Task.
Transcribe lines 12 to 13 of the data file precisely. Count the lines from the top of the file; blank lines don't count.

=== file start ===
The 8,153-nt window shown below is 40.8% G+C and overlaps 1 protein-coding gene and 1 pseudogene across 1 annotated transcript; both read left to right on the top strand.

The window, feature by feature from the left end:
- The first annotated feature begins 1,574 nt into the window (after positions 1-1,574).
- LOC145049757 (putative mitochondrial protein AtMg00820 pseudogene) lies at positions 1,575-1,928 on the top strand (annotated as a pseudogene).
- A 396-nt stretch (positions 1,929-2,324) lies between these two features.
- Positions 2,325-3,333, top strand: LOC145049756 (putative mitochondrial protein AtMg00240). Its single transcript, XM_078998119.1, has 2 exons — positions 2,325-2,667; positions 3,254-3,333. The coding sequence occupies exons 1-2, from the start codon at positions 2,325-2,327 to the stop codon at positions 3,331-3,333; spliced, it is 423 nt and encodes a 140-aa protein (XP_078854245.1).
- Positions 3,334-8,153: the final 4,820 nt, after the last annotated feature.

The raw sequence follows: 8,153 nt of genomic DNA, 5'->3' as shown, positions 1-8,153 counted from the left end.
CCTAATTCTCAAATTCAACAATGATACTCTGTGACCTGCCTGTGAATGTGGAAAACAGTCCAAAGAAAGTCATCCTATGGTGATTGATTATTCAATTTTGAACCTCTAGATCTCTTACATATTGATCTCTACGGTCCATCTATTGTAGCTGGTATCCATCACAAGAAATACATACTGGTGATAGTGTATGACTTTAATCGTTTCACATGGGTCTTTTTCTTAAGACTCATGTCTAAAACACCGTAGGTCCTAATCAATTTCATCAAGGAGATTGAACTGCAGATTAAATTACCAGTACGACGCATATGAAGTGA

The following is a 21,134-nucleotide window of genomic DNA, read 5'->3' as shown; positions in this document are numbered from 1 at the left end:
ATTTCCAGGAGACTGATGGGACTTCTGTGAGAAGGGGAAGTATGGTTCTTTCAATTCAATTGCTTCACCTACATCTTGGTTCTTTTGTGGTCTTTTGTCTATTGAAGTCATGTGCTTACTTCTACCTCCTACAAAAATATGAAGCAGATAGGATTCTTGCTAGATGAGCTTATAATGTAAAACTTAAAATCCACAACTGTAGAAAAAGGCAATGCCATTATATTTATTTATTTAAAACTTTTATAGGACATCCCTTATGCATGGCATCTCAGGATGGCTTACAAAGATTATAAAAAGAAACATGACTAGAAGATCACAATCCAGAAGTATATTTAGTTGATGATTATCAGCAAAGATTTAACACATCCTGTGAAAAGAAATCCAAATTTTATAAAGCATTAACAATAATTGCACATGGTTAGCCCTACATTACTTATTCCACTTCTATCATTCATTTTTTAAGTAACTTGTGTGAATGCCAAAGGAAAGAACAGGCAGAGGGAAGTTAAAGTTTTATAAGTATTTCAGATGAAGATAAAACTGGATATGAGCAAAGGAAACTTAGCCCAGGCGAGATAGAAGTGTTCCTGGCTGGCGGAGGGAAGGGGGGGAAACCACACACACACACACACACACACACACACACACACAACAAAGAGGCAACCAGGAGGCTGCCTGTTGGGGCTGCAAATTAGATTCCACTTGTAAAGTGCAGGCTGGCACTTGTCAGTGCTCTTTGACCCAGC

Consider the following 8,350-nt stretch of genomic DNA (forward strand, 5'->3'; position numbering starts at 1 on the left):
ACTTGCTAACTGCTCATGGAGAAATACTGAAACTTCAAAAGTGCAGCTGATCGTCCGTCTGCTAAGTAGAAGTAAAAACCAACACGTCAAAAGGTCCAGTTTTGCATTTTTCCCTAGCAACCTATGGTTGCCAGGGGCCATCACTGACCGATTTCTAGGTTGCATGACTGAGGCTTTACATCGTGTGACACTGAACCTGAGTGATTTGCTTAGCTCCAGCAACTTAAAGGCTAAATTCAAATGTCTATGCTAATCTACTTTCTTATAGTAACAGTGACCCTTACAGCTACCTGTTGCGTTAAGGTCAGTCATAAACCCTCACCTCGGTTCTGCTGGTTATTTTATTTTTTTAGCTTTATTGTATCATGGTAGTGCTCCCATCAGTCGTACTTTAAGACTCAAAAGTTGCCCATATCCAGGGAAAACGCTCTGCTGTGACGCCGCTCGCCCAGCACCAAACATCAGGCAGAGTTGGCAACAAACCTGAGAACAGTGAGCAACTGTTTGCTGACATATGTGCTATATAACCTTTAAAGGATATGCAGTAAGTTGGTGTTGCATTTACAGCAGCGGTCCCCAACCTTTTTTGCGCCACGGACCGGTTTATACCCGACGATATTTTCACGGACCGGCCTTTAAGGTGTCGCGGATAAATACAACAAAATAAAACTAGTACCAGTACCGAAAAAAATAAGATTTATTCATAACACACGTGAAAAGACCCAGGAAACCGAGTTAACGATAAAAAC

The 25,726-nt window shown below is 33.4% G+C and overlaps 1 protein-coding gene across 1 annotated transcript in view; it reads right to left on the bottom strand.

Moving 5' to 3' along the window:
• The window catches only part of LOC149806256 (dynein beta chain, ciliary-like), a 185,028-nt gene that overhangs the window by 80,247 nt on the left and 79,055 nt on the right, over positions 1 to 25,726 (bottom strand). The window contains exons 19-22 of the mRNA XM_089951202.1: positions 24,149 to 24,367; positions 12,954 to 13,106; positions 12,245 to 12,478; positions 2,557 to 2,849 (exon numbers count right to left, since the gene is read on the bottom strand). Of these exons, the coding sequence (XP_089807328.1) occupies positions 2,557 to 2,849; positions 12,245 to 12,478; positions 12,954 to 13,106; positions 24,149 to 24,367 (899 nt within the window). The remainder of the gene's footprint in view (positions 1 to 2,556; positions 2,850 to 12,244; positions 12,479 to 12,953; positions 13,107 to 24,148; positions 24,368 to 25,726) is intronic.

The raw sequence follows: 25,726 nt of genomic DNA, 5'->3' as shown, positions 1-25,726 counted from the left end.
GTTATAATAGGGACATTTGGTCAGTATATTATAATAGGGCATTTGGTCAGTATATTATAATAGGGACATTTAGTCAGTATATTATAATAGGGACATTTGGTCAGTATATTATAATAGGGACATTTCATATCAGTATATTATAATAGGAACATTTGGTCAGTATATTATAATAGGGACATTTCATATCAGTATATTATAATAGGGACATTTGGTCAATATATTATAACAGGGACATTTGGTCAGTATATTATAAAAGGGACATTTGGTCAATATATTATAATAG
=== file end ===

Consider the following 8,350-nt stretch of genomic DNA (forward strand, 5'->3'; position numbering starts at 1 on the left):
ACTTGCTAACTGCTCATGGAGAAATACTGAAACTTCAAAAGTGCAGCTGATCGTCCGTCTGCTAAGTAGAAGTAAAAACCAACACGTCAAAAGGTCCAGTTTTGCATTTTTCCCTAGCAACCTATGGTTGCCAGGGGCCATCACTGACCGATTTCTAGGTTGCATGACTGAGGCTTTACATCGTGTGACACTGAACCTGAGTGATTTGCTTAGCTCCAGCAACTTAAAGGCTAAATTCAAATGTCTATGCTAATCTACTTTCTTATAGTAACAGTGACCCTTACAGCTACCTGTTGCGTTAAGGTCAGTCATAAACCCTCACCTCGGTTCTGCTGGTTATTTTATTTTTTTAGCTTTATTGTATCATGGTAGTGCTCCCATCAGTCGTACTTTAAGACTCAAAAGTTGCCCATATCCAGGGAAAACGCTCTGCTGTGACGCCGCTCGCCCAGCACCAAACATCAGGCAGAGTTGGCAACAAACCTGAGAACAGTGAGCAACTGTTTGCTGACATATGTGCTATATAACCTTTAAAGGATATGCAGTAAGTTGGTGTTGCATTTACAGCAGCGGTCCCCAACCTTTTTTGCGCCACGGACCGGTTTATACCCGACGATATTTTCACGGACCGGCCTTTAAGGTGTCGCGGATAAATACAACAAAATAAAACTAGTACCAGTACCGAAAAAAATAAGATTTATTCATAACACACGTGAAAAGACCCAGGAAACCGAGTTAACGATAAAAAC